MSFT Q4: Cloud Growth, Pricing and the MSP’s Evolving Business Model
Microsoft (MSFT) suffered a net loss of $3.195 billion for Q4 on revenues of $22.2 billion when the company reported earnings this week. The huge loss was an expected result of the company’s write down of its Nokia acquisition.
This week’s earnings also gave us a peek into Microsoft’s performance in terms of execution on its cloud strategy. The company reported that commercial cloud revenue grew 88 percent driven by Office 365, Azure and Dynamics CRM Online and is now on an annualized revenue run rate of over $8 billion.
But here’s a twist on the cloud growth, as pointed out by Gregg Keizer of Computerworld in this article. He noted that the more users Microsoft puts on its Office 365 subscription rolls, the less it makes from each user. Keizer’s analysis includes an accounting of how revenue per subscriber for Office 365 has been declining and has dropped below $50 for the first time in this quarter.
Nadella talks SMB momentum
In a conference call with analysts following the earnings release, CEO Satya Nadella said that commercial cloud revenue includes growth from small business. He said there are about 50,000 SMBs signing up for Office 365 each month.
“That’s pretty unprecedented,” he told analysts during the call, as reported in this transcript from SeekingAlpha. “Having been in the server business all my life, I’ve never seen a lot of the small business customers adopt some of the rich capabilities like it’s possible now, and that’s great growth as well.”
Consumer growth in Office 365 was even more impressive, increasing to 15.2 million, with nearly 3 million subscribers added in the quarter, the company said.
Indeed, there’s plenty of momentum to get on the cloud bandwagon.
Pricing and the cloud
And yet for IT service providers, the cloud is a tricky proposition. Managed services offered channel companies better margins than traditional VAR businesses did, back when pricing suffered the pressures of commoditiziation. But the cloud is a different situation. The cloud doesn’t offer the good margins that managed service providers have enjoyed in providing RMM and other services to customers. And yet, if MSPs don’t offer cloud services to customers, then competitors will offer those services and you may end up losing accounts.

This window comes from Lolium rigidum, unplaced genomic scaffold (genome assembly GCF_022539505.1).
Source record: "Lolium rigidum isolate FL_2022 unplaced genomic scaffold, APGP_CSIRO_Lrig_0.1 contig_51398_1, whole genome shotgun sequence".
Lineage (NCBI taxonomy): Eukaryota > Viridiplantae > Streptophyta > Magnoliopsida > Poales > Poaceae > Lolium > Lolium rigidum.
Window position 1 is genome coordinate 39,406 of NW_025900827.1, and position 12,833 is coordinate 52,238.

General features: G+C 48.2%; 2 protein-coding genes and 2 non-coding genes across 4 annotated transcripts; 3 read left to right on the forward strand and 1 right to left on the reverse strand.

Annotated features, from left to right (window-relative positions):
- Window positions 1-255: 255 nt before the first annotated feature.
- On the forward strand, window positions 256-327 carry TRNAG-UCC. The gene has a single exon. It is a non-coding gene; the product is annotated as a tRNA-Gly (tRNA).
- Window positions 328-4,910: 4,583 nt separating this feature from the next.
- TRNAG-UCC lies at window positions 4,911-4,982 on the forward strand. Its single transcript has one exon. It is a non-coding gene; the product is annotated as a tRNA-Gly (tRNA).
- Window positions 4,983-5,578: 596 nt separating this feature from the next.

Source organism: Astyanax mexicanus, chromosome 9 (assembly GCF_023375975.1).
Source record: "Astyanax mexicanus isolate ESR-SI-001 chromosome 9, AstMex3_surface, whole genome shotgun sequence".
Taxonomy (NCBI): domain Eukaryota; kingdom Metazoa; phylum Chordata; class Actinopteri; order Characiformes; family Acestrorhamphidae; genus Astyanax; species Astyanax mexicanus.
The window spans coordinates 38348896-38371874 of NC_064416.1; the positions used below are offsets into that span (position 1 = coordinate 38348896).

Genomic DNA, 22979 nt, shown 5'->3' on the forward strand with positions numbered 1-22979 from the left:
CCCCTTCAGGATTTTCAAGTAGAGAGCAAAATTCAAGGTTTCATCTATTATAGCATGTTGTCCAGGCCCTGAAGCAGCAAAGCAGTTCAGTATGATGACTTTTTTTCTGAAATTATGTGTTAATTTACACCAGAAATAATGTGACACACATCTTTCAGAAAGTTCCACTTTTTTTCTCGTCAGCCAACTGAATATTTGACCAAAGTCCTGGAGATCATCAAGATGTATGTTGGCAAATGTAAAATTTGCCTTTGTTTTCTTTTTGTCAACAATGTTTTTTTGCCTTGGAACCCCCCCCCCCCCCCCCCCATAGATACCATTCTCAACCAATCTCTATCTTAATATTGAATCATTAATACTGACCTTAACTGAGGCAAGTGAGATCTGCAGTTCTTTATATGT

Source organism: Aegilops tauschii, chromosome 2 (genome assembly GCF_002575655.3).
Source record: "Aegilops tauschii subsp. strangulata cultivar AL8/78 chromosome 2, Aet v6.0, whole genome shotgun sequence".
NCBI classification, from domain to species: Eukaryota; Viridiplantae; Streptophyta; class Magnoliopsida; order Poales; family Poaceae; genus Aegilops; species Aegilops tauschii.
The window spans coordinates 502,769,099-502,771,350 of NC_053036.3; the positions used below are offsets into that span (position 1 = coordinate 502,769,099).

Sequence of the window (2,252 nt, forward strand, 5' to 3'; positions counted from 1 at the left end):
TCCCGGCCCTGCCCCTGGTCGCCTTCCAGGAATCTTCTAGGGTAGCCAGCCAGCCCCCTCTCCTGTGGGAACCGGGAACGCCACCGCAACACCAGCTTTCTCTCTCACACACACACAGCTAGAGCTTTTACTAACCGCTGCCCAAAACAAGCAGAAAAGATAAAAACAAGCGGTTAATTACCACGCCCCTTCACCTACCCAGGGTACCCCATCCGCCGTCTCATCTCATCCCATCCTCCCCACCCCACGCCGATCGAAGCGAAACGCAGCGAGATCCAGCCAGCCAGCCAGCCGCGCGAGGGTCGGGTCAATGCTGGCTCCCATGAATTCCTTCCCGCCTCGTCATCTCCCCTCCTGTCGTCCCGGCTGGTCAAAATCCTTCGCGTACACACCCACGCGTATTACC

Can service providers maintain and even increase value, and therefore price/user? Or do you forgo the value proposition and become more of a commodity business that sells more volume than value?
Most MSPs I’ve spoken with about how to make money in the cloud are all about adding the value — maybe they are targeting a specific vertical market or offering a specialty service such as big data and analytics. But it’s important to point out that even the companies at the top of the food chain — Microsoft, for instance — are struggling with these same questions as the cloud disrupts familiar business models.
Here’s one more unsurprising tidbit from the Microsoft earnings this week:
License sales of Microsoft’s on-premise (perpetual) Office declined by $823 million or 18 percent. Microsoft attributed the drop to the continued transition of customers to Office 365 Commercial and lower transactional license volume, and also blamed a decline in the business PC market following Windows XP end of support in the prior year. On the consumer side, Office software license sales fell $330 million or 42 percent.
That said, what’s your experience been? How have you navigated your customers’ shift from perpetual licenses to Office 365? Have you made other changes to your business as a result? Let me know in the comments, or email me at Jessica (dot) davis (at) penton.com